The parents of a teenager stabbed to death in Oldham five and a half years ago have told how they’re still struggling to come to terms with their son’s tragic death.
Tommy Bilton, 19, died after being stabbed in the groin when violence broke out outside a house party on the Eldon Street estate in August 2015.
A number of people have been convicted of taking part in the violence that night, but no-one has been found guilty of killing Tommy.
Speaking to film-maker Louis Harding for his new documentary The War on Knife Crime, Tommy’s parents Mandy and John told how the pain ‘never goes away’.
Mandy said: “It doesn’t get any easier.
“This lad doesn’t know what he’s done to us.
“He stabbed my child once. He stabbed us a thousand times. We’ve got to live with it every day.
“All you want is just one more second with him, to hug him and kiss him.
“That’s all I ask for. I’d be happy then – just to hold him one more time.”
John added: “It just turns your life upside down. We don’t talk about it a lot between us.
“Even after five years you still don’t believe it.
“It hasn’t sunk into our brains yet. It’s hard to accept.”
Louis, from Failsworth, and his colleague Nyle Walker, spoke to several knife crime victims as part of the documentary and interviewed a number of people working to combat the problem.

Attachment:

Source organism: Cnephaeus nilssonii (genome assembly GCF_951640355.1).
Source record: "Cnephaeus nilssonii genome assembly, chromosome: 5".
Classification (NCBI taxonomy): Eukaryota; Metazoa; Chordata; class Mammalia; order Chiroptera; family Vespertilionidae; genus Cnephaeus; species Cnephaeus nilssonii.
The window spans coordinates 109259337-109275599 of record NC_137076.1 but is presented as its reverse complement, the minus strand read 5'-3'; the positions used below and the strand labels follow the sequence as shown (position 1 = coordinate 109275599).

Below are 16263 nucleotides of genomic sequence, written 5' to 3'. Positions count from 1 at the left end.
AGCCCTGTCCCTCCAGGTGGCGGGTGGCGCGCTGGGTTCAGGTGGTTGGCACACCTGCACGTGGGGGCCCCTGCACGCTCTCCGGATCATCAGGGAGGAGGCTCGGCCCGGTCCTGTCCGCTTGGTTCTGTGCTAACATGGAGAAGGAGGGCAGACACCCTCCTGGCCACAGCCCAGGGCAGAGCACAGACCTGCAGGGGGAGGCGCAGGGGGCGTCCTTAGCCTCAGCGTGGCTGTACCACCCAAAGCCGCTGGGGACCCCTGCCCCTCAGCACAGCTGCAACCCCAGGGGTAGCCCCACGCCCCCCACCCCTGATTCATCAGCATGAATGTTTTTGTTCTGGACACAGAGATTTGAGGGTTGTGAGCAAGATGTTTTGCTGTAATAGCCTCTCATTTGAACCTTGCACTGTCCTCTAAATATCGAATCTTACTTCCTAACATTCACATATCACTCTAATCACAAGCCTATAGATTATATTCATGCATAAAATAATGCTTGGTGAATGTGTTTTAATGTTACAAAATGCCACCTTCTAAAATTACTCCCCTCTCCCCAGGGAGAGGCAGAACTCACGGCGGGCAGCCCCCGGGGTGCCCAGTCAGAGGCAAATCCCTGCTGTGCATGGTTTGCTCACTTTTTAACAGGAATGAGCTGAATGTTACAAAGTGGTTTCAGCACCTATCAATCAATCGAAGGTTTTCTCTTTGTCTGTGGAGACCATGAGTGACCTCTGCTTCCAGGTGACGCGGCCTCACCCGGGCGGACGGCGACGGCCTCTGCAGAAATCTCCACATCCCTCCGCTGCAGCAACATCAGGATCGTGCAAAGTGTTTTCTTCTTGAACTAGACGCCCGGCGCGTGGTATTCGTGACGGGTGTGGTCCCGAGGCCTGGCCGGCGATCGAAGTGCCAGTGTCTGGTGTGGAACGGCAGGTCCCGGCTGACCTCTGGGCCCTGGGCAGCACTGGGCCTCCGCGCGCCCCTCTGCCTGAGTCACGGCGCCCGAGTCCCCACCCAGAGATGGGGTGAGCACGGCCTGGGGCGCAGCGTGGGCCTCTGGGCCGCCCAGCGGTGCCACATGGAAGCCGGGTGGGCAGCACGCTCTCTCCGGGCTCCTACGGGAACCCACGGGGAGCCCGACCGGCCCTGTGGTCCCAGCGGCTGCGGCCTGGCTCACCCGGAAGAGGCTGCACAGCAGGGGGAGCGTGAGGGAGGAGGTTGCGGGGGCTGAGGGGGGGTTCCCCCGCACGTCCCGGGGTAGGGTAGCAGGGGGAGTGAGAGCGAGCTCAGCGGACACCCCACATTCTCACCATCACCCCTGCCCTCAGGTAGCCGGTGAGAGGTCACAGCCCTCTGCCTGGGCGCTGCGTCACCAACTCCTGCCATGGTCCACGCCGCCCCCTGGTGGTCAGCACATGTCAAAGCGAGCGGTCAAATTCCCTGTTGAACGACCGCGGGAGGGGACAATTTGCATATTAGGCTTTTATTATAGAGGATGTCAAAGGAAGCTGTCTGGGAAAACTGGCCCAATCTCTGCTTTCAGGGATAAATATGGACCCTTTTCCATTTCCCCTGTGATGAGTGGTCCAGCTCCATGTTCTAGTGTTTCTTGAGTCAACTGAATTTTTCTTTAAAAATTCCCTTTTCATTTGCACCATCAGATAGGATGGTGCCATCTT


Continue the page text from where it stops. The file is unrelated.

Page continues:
Among them was former Rusholme Mandem gang leader Matthew Norford.
Matthew’s brother was fatally stabbed during a botched armed robbery in 2012, but he now uses his experiences to speak to teenagers about the dangers of knife crime and gang culture.
Louis, who turned to documentaries after losing his job as an aircraft dispatcher at Manchester Airport when the pandemic struck, says he made the film because he felt the problem of knife crime was being overshadowed by the coronavirus crisis.
He said: “We wanted to raise awareness of knife crime by speaking to the people who have been affected by it but also to try find some resolutions.
“What I found was that knife crime affects everybody, it’s not just young people from minority backgrounds.
“I feel that here now we’ve got a similar problem with knife crime as America does with gun control.
“The people trying to combat it do not get enough help and there’s not really enough awareness or enough being done to stop it.
“Until you speak to the families and victims it’s easy for it to be seen as just another statistic.”
The War on Knife Crime is available to watch on YouTube.